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In Defense of the “Self”

Posted by Ammon on April 28, 2011

I have a love/hate relationship with the writings of Ayn Rand.  I read her writings and can see some things that I feel are missing from what I understand as her ideal. Then I read a criticism of the heroes in her novels and I feel like they are misunderstanding and misrepresenting the reality of what her heroes demonstrate.

For example:

The hero of her novel Anthem, Equality 7-2521, at the end of the novel, now having named himself Prometheus, comes to believe that instead of living for the state, the brotherhood of mankind, or for others, the highest ideal is actually to live for oneself.  That he, as an individual, has no inherent or a priori obligation to any brotherhood of mankind, to any governmental institution, or to any other individual.  The only obligation he has is to himself.  He states:

I stand here on the summit of the mountain. I lift my head and I spread my arms.  This, my body and spirit, this is the end of the quest.

I need no warrant for being, and no word of the sanction upon my being. I am the warrant and the sanction.  It is my mind which thinks, and the judgment of my mind is the only searchlight that can find the truth.

It is my will which chooses, and the choice of my will is the only edict I must respect.

I find this idea intriguing, but easily taken in a direction which is deception.

My own first fundamental principle is “I am.”  In other words, before everything else, before any other truth or principle, I must recognize and embrace the fact that I exist and have worth first and foremost, to myself.  Anthem played a large part in helping me develop this fundamental principle.

The second of my fundamental principles is “God is.”  By which I mean that no less important, and inseparably related to recognizing and embracing the fact that I exist and have value to myself, is that I recognize and embrace that God exists and that my happiness is of worth to him – hence “I am.”

However, today I was reading another book which is already having a transformational effect on my understanding of truth, The Student Whisperer.  I’m only about 1/3 the way through the book, but it is really inspiring me.  In it one of the two authors, Tiffany Earl, is sharing some excerpts from her study journal, written as a student at George Wythe College.  These are her criticisms of the same messages in Anthem:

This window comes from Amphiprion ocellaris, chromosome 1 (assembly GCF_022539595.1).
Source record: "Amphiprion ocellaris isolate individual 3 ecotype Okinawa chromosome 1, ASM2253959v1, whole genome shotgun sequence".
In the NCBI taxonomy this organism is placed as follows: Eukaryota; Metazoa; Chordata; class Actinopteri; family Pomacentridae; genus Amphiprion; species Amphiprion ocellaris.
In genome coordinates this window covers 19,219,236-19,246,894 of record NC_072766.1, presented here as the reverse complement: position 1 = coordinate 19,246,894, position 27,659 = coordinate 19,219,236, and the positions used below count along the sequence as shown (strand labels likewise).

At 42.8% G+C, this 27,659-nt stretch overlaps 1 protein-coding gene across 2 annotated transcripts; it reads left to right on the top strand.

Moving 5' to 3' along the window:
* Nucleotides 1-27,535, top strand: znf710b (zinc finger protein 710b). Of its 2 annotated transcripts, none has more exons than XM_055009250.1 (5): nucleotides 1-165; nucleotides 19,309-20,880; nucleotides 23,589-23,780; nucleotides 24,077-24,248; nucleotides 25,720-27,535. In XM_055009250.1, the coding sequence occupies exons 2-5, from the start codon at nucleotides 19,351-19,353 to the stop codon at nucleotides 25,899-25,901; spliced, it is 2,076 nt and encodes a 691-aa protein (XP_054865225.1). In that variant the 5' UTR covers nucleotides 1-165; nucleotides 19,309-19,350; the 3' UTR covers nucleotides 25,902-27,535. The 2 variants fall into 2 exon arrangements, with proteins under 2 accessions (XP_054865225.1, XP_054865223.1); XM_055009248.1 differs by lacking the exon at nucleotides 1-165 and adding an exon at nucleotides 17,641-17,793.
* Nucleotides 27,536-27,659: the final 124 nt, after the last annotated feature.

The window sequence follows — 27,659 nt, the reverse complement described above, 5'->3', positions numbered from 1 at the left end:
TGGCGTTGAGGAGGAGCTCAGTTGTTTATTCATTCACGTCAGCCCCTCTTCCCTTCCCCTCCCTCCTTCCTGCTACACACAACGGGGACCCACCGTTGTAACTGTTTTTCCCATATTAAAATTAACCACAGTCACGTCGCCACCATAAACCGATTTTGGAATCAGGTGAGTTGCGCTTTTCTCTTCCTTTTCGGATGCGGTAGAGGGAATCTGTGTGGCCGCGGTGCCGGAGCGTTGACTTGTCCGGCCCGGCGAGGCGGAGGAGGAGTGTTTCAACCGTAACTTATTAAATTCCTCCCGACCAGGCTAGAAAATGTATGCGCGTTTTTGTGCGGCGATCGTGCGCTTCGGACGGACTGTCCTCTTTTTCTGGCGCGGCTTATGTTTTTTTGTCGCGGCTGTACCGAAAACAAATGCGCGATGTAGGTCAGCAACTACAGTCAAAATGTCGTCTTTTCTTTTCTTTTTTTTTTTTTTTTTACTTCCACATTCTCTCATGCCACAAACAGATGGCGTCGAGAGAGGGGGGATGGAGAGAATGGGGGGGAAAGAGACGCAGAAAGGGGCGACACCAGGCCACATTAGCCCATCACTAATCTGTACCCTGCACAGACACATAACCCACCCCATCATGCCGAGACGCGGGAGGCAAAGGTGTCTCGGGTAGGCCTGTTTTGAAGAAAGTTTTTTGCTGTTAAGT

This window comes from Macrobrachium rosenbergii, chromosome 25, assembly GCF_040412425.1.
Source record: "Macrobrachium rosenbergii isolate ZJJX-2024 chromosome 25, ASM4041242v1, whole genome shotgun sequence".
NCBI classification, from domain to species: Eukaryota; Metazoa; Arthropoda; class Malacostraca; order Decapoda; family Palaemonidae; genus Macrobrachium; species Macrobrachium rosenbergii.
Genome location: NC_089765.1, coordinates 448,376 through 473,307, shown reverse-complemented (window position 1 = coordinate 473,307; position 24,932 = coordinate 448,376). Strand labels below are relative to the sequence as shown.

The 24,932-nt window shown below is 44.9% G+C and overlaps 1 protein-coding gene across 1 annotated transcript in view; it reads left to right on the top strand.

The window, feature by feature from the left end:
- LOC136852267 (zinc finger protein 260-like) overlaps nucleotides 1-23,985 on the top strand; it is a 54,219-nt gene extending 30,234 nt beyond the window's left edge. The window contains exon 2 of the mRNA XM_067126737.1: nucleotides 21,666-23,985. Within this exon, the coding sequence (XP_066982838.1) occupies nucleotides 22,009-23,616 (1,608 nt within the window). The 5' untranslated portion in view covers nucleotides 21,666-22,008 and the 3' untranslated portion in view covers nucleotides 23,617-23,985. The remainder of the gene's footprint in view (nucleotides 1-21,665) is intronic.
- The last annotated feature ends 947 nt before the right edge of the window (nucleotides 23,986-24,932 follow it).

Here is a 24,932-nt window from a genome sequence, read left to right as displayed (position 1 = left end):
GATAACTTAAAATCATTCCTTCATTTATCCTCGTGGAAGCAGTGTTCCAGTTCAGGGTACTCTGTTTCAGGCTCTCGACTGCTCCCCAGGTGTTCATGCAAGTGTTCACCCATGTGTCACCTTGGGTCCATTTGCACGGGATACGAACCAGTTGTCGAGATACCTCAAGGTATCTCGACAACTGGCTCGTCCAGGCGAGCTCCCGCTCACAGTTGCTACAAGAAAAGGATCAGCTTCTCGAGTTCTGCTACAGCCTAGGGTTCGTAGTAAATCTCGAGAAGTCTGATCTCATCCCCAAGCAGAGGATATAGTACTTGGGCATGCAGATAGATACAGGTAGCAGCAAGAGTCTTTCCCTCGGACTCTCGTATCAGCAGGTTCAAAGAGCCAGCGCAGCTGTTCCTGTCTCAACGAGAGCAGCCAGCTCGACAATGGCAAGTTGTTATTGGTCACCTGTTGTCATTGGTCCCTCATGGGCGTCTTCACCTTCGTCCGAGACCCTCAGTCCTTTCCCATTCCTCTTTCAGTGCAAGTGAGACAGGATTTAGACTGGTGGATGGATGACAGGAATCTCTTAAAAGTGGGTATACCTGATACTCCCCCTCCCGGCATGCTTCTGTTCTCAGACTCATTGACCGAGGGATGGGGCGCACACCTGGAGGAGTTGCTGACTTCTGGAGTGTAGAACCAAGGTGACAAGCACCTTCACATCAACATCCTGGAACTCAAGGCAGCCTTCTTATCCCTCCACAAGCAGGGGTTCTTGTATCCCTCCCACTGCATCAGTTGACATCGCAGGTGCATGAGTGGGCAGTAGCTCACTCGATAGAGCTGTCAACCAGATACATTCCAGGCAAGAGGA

Ayn Rand rejected the imitation and simultaneously refected the “real thing.”  She rejected communism with its “two-headed dragon” of terror and force and all its inherent evils, the indignity it bring upon mankind.  And like a person who rejects imitation vanilla as not quite cutting it and at the same time decides to discard all vanilla, Ayn Rand rejects the imitation brotherhood and also throws out the real brotherhood in her writings.  But in her heart of hearts she held to the real, though her words denied it.  Her whole life was dedicated to mankind, lifting them from the yoke of force, terror, Communism.  It’s ironic really.

Actually, I don’t think it’s that ironic if she had truly understood what Ayn Rand felt in her heart of hearts.  I believe Ayn Rand would argue that she did not dedicate her life to mankind, but to her own desire to have a world free from the Communism she experienced as a youth.  She would say she was not motivated by any sense of obligation to mankind, but by her, as she would likely put it, selfish desire to see “communism with its ‘two-headed dragon’ of terror and force” destroyed.

The student, Tiffany Earl makes the erroneous assumption that when Prometheus declares:

I shall call to me all the men and the women whose spirit has not been killed within them and who suffer under the yoke of their brothers.  They will follow me and I shall lead them to my fortress.

That he “actually does feel an obligation to the brotherhood.” And thus sees an apparent contradiction in the book.

However, I see an important difference between wanting others who are like minded and want the intellectual freedom he can offer to be with him and to associate with such people, and a feeling of obligation toward these same people.  He is not making a statement about what he needs, or has an obligation to perform, but a statement about what he wants and what he believes will help him achieve happiness.

The way I see it, this is no different than God.  God does not need anybody to do his work.  He is perfectly able to accomplish, on his own, anything that he wants accomplished.  Nor does he do his work out of a sense of obligation toward us.  My religious beliefs include a doctrine that God wants us to be with Him and enjoy the same things He enjoys – to be like him.  That is the motivation behind everything He does.  Not out of a sense of obligation, nor out of a need of his to have us be like him.  If it’s not immoral for God to be motivated by nothing other than the furthering of his own purposes and will, why would it be immoral for those, whom he wants to be like him, to do the same?


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